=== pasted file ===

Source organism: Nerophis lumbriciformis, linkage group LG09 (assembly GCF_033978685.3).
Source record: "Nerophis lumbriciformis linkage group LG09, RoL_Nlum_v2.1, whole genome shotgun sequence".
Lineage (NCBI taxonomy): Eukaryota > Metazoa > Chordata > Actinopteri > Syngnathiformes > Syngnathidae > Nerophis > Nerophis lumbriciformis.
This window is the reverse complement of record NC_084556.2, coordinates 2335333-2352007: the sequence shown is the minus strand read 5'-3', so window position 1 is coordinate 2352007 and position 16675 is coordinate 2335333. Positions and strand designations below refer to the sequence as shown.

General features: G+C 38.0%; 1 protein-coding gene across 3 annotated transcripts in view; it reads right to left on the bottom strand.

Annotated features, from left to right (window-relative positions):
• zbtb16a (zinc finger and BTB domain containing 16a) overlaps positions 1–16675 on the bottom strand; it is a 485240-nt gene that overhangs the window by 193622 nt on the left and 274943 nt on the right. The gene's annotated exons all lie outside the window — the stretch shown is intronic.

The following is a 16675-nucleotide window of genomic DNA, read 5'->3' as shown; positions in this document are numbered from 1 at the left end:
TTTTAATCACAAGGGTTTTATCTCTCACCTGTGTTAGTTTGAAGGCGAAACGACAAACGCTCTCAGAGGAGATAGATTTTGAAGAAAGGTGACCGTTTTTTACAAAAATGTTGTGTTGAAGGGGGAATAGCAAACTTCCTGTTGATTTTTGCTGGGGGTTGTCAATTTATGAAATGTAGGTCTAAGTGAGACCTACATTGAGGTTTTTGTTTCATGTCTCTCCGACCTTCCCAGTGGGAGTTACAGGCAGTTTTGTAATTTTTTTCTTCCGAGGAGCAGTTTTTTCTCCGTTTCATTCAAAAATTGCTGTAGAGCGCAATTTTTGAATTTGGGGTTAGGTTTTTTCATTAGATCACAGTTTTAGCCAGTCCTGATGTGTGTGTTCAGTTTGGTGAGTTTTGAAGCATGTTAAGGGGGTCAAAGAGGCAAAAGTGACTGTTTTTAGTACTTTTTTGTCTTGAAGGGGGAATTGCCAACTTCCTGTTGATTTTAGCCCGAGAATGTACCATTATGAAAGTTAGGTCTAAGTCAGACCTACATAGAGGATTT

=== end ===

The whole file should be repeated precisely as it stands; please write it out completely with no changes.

Source organism: Nerophis lumbriciformis, linkage group LG09 (assembly GCF_033978685.3).
Source record: "Nerophis lumbriciformis linkage group LG09, RoL_Nlum_v2.1, whole genome shotgun sequence".
Lineage (NCBI taxonomy): Eukaryota > Metazoa > Chordata > Actinopteri > Syngnathiformes > Syngnathidae > Nerophis > Nerophis lumbriciformis.
This window is the reverse complement of record NC_084556.2, coordinates 2335333-2352007: the sequence shown is the minus strand read 5'-3', so window position 1 is coordinate 2352007 and position 16675 is coordinate 2335333. Positions and strand designations below refer to the sequence as shown.

General features: G+C 38.0%; 1 protein-coding gene across 3 annotated transcripts in view; it reads right to left on the bottom strand.

Annotated features, from left to right (window-relative positions):
• zbtb16a (zinc finger and BTB domain containing 16a) overlaps positions 1–16675 on the bottom strand; it is a 485240-nt gene that overhangs the window by 193622 nt on the left and 274943 nt on the right. The gene's annotated exons all lie outside the window — the stretch shown is intronic.

The following is a 16675-nucleotide window of genomic DNA, read 5'->3' as shown; positions in this document are numbered from 1 at the left end:
TTTTAATCACAAGGGTTTTATCTCTCACCTGTGTTAGTTTGAAGGCGAAACGACAAACGCTCTCAGAGGAGATAGATTTTGAAGAAAGGTGACCGTTTTTTACAAAAATGTTGTGTTGAAGGGGGAATAGCAAACTTCCTGTTGATTTTTGCTGGGGGTTGTCAATTTATGAAATGTAGGTCTAAGTGAGACCTACATTGAGGTTTTTGTTTCATGTCTCTCCGACCTTCCCAGTGGGAGTTACAGGCAGTTTTGTAATTTTTTTCTTCCGAGGAGCAGTTTTTTCTCCGTTTCATTCAAAAATTGCTGTAGAGCGCAATTTTTGAATTTGGGGTTAGGTTTTTTCATTAGATCACAGTTTTAGCCAGTCCTGATGTGTGTGTTCAGTTTGGTGAGTTTTGAAGCATGTTAAGGGGGTCAAAGAGGCAAAAGTGACTGTTTTTAGTACTTTTTTGTCTTGAAGGGGGAATTGCCAACTTCCTGTTGATTTTAGCCCGAGAATGTACCATTATGAAAGTTAGGTCTAAGTCAGACCTACATAGAGGATTT